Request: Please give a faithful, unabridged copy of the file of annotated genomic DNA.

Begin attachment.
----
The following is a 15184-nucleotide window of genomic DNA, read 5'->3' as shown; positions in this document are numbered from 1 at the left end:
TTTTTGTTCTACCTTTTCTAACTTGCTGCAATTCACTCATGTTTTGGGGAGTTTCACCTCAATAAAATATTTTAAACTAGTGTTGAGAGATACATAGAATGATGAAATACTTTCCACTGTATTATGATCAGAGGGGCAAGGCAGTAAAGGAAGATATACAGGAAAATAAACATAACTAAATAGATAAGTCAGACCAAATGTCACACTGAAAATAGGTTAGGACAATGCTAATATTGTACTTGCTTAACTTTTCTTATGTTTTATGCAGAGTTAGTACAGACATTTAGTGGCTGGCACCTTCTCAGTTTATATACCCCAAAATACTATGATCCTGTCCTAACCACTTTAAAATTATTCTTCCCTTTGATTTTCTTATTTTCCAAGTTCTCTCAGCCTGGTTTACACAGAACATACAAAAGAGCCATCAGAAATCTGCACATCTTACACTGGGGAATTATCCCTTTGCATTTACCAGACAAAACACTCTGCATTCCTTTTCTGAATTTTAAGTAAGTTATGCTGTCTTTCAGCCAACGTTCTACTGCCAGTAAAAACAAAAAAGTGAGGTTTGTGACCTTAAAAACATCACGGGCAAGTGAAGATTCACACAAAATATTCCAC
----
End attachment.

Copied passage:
The following is a 15184-nucleotide window of genomic DNA, read 5'->3' as shown; positions in this document are numbered from 1 at the left end:
TTTTTGTTCTACCTTTTCTAACTTGCTGCAATTCACTCATGTTTTGGGGAGTTTCACCTCAATAAAATATTTTAAACTAGTGTTGAGAGATACATAGAATGATGAAATACTTTCCACTGTATTATGATCAGAGGGGCAAGGCAGTAAAGGAAGATATACAGGAAAATAAACATAACTAAATAGATAAGTCAGACCAAATGTCACACTGAAAATAGGTTAGGACAATGCTAATATTGTACTTGCTTAACTTTTCTTATGTTTTATGCAGAGTTAGTACAGACATTTAGTGGCTGGCACCTTCTCAGTTTATATACCCCAAAATACTATGATCCTGTCCTAACCACTTTAAAATTATTCTTCCCTTTGATTTTCTTATTTTCCAAGTTCTCTCAGCCTGGTTTACACAGAACATACAAAAGAGCCATCAGAAATCTGCACATCTTACACTGGGGAATTATCCCTTTGCATTTACCAGACAAAACACTCTGCATTCCTTTTCTGAATTTTAAGTAAGTTATGCTGTCTTTCAGCCAACGTTCTACTGCCAGTAAAAACAAAAAAGTGAGGTTTGTGACCTTAAAAACATCACGGGCAAGTGAAGATTCACACAAAATATTCCAC